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Are refugees still welcome in Denmark? Many Danes say yes, despite a new, controversial law requiring police to seize cash and other valuables from asylum seekers arriving in the Nordic country. There's widespread criticism in Denmark of the new law, even as many Danes are nervous about the rising number of asylum seekers.

The pretty Baltic port town of Sonderborg is one of many Danish communities sending mixed signals to asylum seekers these days. It hosts scores of migrants at an asylum center on the city's outskirts.

Denmark is expected to adopt a law on Tuesday requiring police to seize cash and other valuables from some asylum seekers as they enter the country.
The seizures, which would go toward defraying the cost of refugee care, are being widely criticized as a violation of human rights.

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Transcript

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At Johanna-Eck School in Berlin, the mission to educate and integrate migrants is taken seriously.

The student body is a jumble of nationalities and ethnicities highlighting Germany's evolving identity. Schoolyard conversations are held in more than a half-dozen languages, and greetings from all of them are painted on the school building's steps.

The moment on top of an Afghan mountain peak was one of bittersweet triumph for 20-year-old Shopirai Otmonkhel and her friend Zahra Karimi Nooristani, 18. The budding mountaineers from Kabul beamed with pride as they held up the Afghan flag after climbing to heights no Afghan woman had ever reached.

Nooristani — a shy athlete who earlier this year would blush and mumble when asked a question — spoke eloquently about how she'd discovered women can learn to do or be anything, whether it's mountain climbing or becoming a physician or teacher.

The Paris attacks are sparking fears in Europe that the Islamic State is hiding its operatives among the tens of thousands of refugees pouring into the European Union each month.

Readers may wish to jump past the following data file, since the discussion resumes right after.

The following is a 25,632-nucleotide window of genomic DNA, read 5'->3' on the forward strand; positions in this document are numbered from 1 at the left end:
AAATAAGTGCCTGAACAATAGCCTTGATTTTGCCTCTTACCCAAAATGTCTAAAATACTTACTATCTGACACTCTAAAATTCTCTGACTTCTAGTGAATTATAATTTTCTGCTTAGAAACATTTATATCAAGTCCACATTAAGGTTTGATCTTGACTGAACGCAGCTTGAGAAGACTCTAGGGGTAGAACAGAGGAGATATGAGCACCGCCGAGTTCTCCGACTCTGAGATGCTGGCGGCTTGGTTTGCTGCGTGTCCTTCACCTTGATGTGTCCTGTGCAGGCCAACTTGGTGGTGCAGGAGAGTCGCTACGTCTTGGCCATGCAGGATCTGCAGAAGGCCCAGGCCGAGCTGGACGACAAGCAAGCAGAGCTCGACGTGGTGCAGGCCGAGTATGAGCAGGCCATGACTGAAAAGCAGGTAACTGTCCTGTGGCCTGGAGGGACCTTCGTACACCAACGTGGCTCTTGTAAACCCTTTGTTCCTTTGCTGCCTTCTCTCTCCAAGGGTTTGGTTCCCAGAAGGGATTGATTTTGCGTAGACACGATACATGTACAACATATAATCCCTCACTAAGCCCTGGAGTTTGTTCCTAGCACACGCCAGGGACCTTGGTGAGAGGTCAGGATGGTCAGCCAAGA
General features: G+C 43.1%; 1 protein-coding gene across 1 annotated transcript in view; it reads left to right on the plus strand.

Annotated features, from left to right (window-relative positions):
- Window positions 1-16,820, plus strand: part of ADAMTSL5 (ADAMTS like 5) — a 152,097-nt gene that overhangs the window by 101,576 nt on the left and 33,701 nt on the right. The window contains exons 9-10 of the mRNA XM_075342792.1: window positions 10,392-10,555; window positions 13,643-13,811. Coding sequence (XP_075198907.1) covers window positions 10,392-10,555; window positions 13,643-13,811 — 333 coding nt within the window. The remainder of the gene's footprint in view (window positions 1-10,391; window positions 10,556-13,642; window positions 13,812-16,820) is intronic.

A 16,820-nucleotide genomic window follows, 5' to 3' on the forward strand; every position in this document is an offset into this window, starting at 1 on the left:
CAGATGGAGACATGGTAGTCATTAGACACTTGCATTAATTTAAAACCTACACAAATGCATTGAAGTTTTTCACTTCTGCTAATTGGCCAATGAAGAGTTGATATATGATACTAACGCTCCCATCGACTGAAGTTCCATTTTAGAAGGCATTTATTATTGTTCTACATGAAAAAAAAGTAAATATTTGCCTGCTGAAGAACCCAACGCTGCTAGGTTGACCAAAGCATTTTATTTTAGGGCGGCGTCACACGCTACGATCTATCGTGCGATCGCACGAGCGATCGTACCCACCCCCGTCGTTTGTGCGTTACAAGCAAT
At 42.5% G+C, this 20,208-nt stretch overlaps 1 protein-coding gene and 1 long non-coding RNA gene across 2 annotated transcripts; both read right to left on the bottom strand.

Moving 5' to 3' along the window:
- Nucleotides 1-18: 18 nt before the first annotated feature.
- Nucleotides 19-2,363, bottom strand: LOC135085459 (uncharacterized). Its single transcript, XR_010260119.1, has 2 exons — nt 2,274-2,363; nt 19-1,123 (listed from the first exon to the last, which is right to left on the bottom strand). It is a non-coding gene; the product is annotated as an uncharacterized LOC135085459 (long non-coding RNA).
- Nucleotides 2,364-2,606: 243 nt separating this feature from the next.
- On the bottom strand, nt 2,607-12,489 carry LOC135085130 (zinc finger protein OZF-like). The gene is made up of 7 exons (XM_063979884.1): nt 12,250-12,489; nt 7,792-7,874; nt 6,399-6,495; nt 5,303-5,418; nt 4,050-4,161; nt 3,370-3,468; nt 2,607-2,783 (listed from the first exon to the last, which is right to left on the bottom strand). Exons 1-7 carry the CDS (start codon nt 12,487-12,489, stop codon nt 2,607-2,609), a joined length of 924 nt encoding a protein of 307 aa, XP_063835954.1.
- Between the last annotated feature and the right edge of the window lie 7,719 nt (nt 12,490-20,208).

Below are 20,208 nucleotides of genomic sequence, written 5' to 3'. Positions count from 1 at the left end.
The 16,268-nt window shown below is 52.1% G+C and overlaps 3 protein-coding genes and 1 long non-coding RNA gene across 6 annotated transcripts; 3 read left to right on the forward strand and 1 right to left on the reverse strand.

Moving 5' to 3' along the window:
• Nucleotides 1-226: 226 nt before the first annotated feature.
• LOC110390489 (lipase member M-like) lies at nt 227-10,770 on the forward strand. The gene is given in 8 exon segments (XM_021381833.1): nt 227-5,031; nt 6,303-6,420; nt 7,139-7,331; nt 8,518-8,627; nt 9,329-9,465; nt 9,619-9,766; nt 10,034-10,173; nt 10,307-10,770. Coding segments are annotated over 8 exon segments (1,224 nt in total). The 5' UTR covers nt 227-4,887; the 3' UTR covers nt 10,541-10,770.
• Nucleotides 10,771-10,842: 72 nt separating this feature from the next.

In Berlin, those fears are also troubling Syrian refugees, who worry they may be kicked out of Europe.

Samar Alalaly, for one, rejects those concerns. The 30-year-old Syrian mother of three, who arrived in Germany six weeks ago, says they don't make sense. "We ran away from war," she says. "We didn't come to make war here."

Chancellor Angela Merkel says Islam is an integral part of modern-day Germany. But that hasn't kept thousands of Muslim asylum seekers from giving up their faith to become Christians in recent years.

The reasons they convert are complicated. Take Daoud Rahimi, for instance.

The 20-year-old Afghan, who arrived in Germany a few months ago, was one of dozens of asylum seekers attending a recent baptism class at the evangelical Lutheran Trinity Church in a Berlin suburb.

Germany and Poland may not share a common language or currency, but they do share an open border.

Both are among the 26 European nations in what's known as the Schengen Area, and getting from one to the other is as simple as crossing a bridge over the Oder River by car or on foot.

No one has asked to see passports at this border crossing, 60 miles east of Berlin, since Poland joined the European Union in 2004. Nor does anyone check to see whether travelers are obeying custom rules.

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